There have been yellow ribbons and signs put up all over the area. The friends and neighbors coming to show their respect and show their sympathy for this terrifying tragedy that the family is experiencing.

Now, Saudi security does tell CNN that the body was found in eastern Riyadh. Right now, the family is staying together. They are deciding whether, in fact, they are going to make a statement.

Right now, they're waiting five to six hours for confirmation that, in fact, the body is that of Paul Johnson. Pictures on the Web site showing that he was beheaded. Lockheed Martin saying only that we are very distressed, very disheartened, and are dealing with the family.

Earlier in the week when we spoke to that company, the company which Johnson worked for as an engineer on Apache helicopters, they said that they were not planning on making any changes in personnel or security. We do not know yet whether, in fact, this murder has changed that -- Miles.

O'BRIEN: Do you know anything right now about the -- the family's immediate plans, Deb?

FEYERICK: They are going to be staying together. That's all we know for the time being.

The family came together from different areas. Many of them sort of scattered throughout Jersey. And the son traveling up from Florida so that they could all be together and wait this out.

They remained optimistic throughout it all, feeling that the Saudi efforts would, in fact, pay off. But they didn't. But right now, they're planning on staying together and take it step by step.

O'BRIEN: And do you know one way or another whether Johnson's widow, Thanom, whether she will join the family here in the United States or what her plans are for the immediate future?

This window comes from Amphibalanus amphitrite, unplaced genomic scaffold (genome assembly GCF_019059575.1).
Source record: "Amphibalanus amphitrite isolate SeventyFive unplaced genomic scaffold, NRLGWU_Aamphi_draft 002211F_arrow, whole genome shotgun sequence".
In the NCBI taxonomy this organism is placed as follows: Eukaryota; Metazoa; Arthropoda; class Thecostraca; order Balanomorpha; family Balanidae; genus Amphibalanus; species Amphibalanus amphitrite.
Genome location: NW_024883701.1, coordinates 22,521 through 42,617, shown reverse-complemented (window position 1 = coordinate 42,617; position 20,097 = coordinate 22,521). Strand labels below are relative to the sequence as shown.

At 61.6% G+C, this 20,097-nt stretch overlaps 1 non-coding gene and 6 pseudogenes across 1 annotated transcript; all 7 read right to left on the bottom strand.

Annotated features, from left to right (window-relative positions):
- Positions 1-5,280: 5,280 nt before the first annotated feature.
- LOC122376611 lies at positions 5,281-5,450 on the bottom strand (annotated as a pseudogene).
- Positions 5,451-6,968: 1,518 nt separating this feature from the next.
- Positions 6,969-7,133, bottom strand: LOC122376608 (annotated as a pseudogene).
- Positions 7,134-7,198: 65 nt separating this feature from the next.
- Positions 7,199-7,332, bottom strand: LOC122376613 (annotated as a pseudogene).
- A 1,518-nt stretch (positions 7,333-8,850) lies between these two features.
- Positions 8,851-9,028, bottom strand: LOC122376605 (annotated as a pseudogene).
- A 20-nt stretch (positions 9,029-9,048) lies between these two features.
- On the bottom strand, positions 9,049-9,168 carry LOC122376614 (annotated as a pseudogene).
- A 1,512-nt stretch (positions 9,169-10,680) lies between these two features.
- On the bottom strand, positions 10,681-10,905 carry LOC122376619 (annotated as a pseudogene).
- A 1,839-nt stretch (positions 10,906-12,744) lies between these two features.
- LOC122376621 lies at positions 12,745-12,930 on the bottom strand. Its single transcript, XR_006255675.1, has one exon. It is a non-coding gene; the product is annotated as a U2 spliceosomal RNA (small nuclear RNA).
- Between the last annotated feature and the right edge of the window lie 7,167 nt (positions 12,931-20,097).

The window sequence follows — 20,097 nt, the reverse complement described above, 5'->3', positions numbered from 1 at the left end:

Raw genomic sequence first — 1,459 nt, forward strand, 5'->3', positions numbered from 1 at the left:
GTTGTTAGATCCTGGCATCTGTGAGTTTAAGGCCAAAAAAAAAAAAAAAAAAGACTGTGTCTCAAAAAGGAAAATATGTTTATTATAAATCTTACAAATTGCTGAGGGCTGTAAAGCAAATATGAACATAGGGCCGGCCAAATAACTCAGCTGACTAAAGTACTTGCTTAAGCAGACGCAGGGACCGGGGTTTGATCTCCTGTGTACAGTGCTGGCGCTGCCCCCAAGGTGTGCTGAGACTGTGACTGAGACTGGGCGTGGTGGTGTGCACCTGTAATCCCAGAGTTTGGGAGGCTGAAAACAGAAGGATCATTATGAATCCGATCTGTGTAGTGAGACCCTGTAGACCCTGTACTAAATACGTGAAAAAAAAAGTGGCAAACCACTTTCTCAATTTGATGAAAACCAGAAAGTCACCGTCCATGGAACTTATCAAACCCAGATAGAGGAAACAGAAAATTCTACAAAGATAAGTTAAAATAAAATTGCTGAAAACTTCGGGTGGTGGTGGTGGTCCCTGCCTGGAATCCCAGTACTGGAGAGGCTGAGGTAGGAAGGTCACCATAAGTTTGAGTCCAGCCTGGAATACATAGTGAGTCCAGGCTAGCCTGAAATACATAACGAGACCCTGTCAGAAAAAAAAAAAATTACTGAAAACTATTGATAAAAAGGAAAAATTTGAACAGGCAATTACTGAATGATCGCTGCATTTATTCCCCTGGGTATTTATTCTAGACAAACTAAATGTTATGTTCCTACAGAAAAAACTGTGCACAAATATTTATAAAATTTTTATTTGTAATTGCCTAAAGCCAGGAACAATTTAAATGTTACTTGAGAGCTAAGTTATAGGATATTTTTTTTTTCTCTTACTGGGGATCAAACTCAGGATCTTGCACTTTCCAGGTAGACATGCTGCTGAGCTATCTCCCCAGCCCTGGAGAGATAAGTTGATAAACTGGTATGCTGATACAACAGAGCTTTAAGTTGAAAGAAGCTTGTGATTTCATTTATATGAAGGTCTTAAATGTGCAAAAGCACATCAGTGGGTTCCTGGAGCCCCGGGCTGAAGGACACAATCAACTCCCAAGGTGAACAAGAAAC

FEYERICK: There is no indication of that. We have not been able to reach her directly. She did make an appeal on Al Arabiya television, but, no, we do not know whether, in fact, her intentions are to come here to the United States.

O'BRIEN: CNN's Deb Feyerick -- excuse me -- in southern New Jersey. Thank you very much.

Let's go back to Judy Woodruff in Washington -- Judy.

WOODRUFF: Miles, there are two things we can update our audience on. One is that at 5:00 Eastern, there is going to be an embassy at -- I'm sorry, a news conference at the embassy of Saudi Arabia here in Washington. CNN plans to carry that live. Again, a news conference at 5:00 Eastern from the Saudi embassy.

Separately, very briefly, a comment released just a few moments ago from the majority leader of the House of Representatives, Tom DeLay. Among other things, the statement said, "Terrorists will not be negotiated with. They will be hunted." He said, "Today we saw evil, but one day soon we will see this evil destroyed."

This comment from Tom DeLay, who is the -- the leading Republican under the speaker of the House. He is the House majority leader.

With me now, CNN's intelligence community, justice correspondent, Kelli Arena.

Kelli, you've been talking to a number of your sources. What are they saying right now?

KELLI ARENA, CNN JUSTICE DEPARTMENT CORRESPONDENT: Well, right now, we have no official comment from either the Justice Department or the FBI or the CIA on this matter. They were waiting to get official confirmation. But unfortunately, as hard as it sounds, they like to see the body to be able to move ahead.

But there was a massive team that was sent to Saudi Arabia. The FBI sent 20 specialists, hostage rescue, negotiators, and specialists to assist in this search. And this...